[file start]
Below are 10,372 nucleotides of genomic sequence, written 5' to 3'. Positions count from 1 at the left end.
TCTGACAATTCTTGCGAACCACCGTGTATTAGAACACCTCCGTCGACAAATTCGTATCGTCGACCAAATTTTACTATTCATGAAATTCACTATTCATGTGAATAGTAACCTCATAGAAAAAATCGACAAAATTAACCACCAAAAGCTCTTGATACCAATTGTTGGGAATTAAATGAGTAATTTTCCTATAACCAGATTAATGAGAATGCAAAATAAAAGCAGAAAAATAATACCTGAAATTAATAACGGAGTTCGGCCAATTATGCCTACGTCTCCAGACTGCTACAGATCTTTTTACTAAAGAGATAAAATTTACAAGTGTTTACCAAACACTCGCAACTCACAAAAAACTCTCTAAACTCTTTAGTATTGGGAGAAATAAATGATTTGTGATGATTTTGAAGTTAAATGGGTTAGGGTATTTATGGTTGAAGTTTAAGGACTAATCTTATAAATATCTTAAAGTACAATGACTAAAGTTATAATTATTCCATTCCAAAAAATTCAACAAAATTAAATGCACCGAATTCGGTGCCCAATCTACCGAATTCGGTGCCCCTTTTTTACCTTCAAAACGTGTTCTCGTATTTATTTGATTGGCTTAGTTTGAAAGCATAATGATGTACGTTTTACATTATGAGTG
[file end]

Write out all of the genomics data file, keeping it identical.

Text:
Below are 10,372 nucleotides of genomic sequence, written 5' to 3'. Positions count from 1 at the left end.
TCTGACAATTCTTGCGAACCACCGTGTATTAGAACACCTCCGTCGACAAATTCGTATCGTCGACCAAATTTTACTATTCATGAAATTCACTATTCATGTGAATAGTAACCTCATAGAAAAAATCGACAAAATTAACCACCAAAAGCTCTTGATACCAATTGTTGGGAATTAAATGAGTAATTTTCCTATAACCAGATTAATGAGAATGCAAAATAAAAGCAGAAAAATAATACCTGAAATTAATAACGGAGTTCGGCCAATTATGCCTACGTCTCCAGACTGCTACAGATCTTTTTACTAAAGAGATAAAATTTACAAGTGTTTACCAAACACTCGCAACTCACAAAAAACTCTCTAAACTCTTTAGTATTGGGAGAAATAAATGATTTGTGATGATTTTGAAGTTAAATGGGTTAGGGTATTTATGGTTGAAGTTTAAGGACTAATCTTATAAATATCTTAAAGTACAATGACTAAAGTTATAATTATTCCATTCCAAAAAATTCAACAAAATTAAATGCACCGAATTCGGTGCCCAATCTACCGAATTCGGTGCCCCTTTTTTACCTTCAAAACGTGTTCTCGTATTTATTTGATTGGCTTAGTTTGAAAGCATAATGATGTACGTTTTACATTATGAGTG